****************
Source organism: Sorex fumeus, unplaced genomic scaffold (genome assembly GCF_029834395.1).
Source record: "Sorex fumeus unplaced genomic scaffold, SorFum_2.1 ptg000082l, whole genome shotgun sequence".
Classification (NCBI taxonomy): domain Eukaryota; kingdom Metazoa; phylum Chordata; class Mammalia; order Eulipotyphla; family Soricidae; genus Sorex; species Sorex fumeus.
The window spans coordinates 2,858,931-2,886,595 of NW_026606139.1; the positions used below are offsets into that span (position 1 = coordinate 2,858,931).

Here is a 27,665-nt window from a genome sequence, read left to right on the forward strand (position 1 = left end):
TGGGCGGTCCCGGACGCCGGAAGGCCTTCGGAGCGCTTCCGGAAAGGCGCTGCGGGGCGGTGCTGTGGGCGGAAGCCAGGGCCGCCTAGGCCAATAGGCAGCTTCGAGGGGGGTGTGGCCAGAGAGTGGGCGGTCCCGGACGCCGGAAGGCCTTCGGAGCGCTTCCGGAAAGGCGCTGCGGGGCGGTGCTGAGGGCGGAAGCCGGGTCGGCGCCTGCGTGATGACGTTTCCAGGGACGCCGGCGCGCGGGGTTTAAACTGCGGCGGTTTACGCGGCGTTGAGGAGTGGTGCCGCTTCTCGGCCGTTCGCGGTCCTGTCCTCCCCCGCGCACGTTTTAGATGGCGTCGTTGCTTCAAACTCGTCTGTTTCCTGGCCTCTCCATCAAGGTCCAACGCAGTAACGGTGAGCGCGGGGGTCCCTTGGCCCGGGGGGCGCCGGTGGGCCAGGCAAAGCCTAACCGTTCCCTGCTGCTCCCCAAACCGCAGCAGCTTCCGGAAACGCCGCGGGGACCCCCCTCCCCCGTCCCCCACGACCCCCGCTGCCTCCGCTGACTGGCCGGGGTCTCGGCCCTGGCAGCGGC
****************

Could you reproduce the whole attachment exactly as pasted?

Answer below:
Source organism: Sorex fumeus, unplaced genomic scaffold (genome assembly GCF_029834395.1).
Source record: "Sorex fumeus unplaced genomic scaffold, SorFum_2.1 ptg000082l, whole genome shotgun sequence".
Classification (NCBI taxonomy): domain Eukaryota; kingdom Metazoa; phylum Chordata; class Mammalia; order Eulipotyphla; family Soricidae; genus Sorex; species Sorex fumeus.
The window spans coordinates 2,858,931-2,886,595 of NW_026606139.1; the positions used below are offsets into that span (position 1 = coordinate 2,858,931).

Here is a 27,665-nt window from a genome sequence, read left to right on the forward strand (position 1 = left end):
TGGGCGGTCCCGGACGCCGGAAGGCCTTCGGAGCGCTTCCGGAAAGGCGCTGCGGGGCGGTGCTGTGGGCGGAAGCCAGGGCCGCCTAGGCCAATAGGCAGCTTCGAGGGGGGTGTGGCCAGAGAGTGGGCGGTCCCGGACGCCGGAAGGCCTTCGGAGCGCTTCCGGAAAGGCGCTGCGGGGCGGTGCTGAGGGCGGAAGCCGGGTCGGCGCCTGCGTGATGACGTTTCCAGGGACGCCGGCGCGCGGGGTTTAAACTGCGGCGGTTTACGCGGCGTTGAGGAGTGGTGCCGCTTCTCGGCCGTTCGCGGTCCTGTCCTCCCCCGCGCACGTTTTAGATGGCGTCGTTGCTTCAAACTCGTCTGTTTCCTGGCCTCTCCATCAAGGTCCAACGCAGTAACGGTGAGCGCGGGGGTCCCTTGGCCCGGGGGGCGCCGGTGGGCCAGGCAAAGCCTAACCGTTCCCTGCTGCTCCCCAAACCGCAGCAGCTTCCGGAAACGCCGCGGGGACCCCCCTCCCCCGTCCCCCACGACCCCCGCTGCCTCCGCTGACTGGCCGGGGTCTCGGCCCTGGCAGCGGC